The WPFL, the fall league, is the smallest of the three, with only 15 teams.
"We're actually quite stable," Houglum says. "We've turned down some franchises we felt weren't quite ready for prime time, so to speak. As the years have gone by, we're attracting a better caliber of athlete. It's hard to balance the need for players with turning people away. For a long time we basically said, 'If you're breathing, come and try out,' but this year we actually cut a few people."
Houglum owns a printing and publishing business, but until recently worked for Wachovia Securities. She hit on the increasingly popular niche-sport idea of Green Bay Packers-style fan ownership, and she says the Vixen are hoping to raise at least $50,000 by selling off 49 percent of the team.
"Instead of having to have one person come in with 100 grand and risk his whole nut on something that's pretty crazy," she says, "why can't you say, 'Hey, you're a fan, you're my dad, you're my mom, you're my brother, give me 40 bucks? Own a share in the team, and maybe someday we'll make a little money.'"
But probably not. Women's football mostly draws crowds in the hundreds, not the thousands and certainly not the tens of thousands. TV deals are nowhere in sight.
We live in a nichey entertainment world, one that's always looking for new options. Women playing tackle football -- "professional" is a misnomer: Most of the women end up paying to play -- is new, and while the quality is nothing like what most of us are used to watching on Saturdays and Sundays, at its best it's comparable to non-elite boys high school football.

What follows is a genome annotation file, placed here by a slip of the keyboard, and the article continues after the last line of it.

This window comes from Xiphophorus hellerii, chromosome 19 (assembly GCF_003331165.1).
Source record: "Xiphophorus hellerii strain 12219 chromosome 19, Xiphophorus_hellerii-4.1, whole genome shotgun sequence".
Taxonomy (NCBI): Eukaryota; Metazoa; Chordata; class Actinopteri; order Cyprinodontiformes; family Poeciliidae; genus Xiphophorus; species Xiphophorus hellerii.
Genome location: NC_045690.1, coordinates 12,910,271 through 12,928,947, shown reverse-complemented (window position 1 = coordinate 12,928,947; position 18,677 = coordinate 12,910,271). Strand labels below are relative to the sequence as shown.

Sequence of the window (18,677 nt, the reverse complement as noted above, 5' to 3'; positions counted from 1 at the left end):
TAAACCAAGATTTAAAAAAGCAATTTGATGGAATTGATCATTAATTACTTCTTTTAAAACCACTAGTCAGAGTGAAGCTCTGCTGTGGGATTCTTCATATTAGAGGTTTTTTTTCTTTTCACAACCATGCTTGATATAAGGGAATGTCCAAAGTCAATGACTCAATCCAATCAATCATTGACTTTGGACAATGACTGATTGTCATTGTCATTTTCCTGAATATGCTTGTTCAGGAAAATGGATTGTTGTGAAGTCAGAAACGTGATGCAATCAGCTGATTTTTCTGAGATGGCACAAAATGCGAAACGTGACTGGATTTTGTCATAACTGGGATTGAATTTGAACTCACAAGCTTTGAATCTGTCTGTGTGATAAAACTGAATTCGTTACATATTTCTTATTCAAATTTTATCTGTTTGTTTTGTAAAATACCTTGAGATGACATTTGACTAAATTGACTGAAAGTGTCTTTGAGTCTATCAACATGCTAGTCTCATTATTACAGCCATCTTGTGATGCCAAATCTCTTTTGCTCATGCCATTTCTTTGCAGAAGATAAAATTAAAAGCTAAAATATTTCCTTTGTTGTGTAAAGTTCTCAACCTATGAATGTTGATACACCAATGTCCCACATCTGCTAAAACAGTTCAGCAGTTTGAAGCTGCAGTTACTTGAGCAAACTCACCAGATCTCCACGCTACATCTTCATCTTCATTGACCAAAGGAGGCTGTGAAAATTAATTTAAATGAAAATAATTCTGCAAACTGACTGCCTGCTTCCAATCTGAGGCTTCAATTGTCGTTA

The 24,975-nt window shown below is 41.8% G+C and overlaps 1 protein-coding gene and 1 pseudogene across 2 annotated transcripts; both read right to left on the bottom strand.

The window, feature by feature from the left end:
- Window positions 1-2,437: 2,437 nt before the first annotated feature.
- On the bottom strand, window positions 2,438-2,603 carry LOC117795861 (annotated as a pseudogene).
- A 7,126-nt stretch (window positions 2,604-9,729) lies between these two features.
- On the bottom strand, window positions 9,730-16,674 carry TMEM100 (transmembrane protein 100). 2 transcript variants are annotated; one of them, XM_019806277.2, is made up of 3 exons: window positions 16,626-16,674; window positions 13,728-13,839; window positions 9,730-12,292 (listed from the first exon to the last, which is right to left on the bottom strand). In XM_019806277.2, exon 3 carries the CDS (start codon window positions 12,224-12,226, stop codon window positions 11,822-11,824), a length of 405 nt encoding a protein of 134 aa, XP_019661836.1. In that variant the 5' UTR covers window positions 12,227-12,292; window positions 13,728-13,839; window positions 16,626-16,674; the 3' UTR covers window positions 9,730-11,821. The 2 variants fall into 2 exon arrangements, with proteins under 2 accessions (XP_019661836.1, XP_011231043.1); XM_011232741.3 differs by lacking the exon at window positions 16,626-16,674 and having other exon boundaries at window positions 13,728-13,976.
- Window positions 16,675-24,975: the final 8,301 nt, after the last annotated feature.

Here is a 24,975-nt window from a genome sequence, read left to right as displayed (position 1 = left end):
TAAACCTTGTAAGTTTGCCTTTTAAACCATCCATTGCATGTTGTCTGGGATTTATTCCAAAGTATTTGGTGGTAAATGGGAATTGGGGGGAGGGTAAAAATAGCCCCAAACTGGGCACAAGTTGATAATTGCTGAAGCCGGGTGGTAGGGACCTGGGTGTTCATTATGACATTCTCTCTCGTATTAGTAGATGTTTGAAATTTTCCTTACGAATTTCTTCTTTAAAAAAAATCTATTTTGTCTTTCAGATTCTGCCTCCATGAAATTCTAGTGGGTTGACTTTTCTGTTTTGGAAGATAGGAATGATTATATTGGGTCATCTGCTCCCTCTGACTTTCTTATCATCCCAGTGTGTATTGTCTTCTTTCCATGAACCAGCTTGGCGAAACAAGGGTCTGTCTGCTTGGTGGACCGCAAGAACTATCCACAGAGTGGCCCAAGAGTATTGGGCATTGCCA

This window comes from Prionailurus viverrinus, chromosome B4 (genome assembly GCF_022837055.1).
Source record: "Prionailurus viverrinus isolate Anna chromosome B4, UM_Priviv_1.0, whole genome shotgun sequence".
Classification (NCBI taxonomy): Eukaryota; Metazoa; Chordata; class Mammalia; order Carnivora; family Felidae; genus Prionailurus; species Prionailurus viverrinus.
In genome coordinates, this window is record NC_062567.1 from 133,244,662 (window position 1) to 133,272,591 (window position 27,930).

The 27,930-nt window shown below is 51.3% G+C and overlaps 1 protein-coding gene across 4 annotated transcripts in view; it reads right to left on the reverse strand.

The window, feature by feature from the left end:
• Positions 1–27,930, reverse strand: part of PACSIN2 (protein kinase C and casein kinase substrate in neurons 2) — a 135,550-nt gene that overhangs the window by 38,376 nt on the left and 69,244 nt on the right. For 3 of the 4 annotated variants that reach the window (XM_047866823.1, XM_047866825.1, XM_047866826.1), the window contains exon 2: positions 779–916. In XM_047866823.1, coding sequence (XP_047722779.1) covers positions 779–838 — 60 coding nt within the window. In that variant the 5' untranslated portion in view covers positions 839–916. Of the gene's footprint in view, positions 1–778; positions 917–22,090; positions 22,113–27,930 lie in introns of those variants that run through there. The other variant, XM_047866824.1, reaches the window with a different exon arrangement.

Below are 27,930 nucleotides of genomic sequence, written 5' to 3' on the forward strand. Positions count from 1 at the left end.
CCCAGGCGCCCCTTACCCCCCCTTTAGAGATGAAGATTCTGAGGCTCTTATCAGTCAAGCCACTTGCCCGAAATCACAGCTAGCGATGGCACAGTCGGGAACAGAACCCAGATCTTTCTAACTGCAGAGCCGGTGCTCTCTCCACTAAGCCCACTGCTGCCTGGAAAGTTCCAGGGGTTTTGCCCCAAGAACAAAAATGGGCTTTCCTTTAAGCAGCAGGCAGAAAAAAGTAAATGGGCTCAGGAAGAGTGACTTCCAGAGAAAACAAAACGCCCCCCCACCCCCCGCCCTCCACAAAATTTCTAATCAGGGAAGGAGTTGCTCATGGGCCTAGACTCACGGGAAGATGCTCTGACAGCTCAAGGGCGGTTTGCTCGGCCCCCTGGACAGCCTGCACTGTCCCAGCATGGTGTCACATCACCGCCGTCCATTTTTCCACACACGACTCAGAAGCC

While football is America's most popular sport, boxing would need to rally to die, but women's boxing is on TV all the time while women's football barely makes YouTube. What gives?
"The marketing sucks, quite frankly," Hunter says, though she admits there's not a big market for any women's team sport. "I can't say any of the leagues are doing a good job with marketing, because nobody knows we're out there, nobody knows when the good games are happening. Everyone thinks we're still powder puff."
Houglum, 32, was a pioneer in the sport, playing for one of the first teams, an earlier version of the Vixen called the Minnesota Vixens, with an s. She says she's been frustrated at how the problems of those early days have persisted, but that she's heartened by what she calls steady growth.
"Not many of us make money," she wrote in an e-mail follow-up to our interview, "and many players still pay to play, but I think that's mitigated by the fact that we are still playing football. If these leagues didn't exist, if the owners hadn't decided to stick it out, that's 3,000 women nationwide who would no longer have a chance to make their gridiron dreams come true."
That may be the various women's "professional" football leagues' real niche, as a participatory sport.
"I'd like to think that it's not such a weird thing anymore for young girls to want to play team sports," Hunter, 43, says. "And God bless Title IX for that. Back when I was in high school, back in the dark ages, girls just didn't play sports. We've sort of had a whole generation grow up with that, that it's not such a weird thing to be a sporty chick."
I asked Houglum where she honestly sees women's pro football in 10 years.
She said, "If we're still around -- you said be honest -- then I think that two if not all of the leagues have combined, and somehow we've got some big financial backing. Somebody stepping in.
"And if I win the lottery, I'll do it."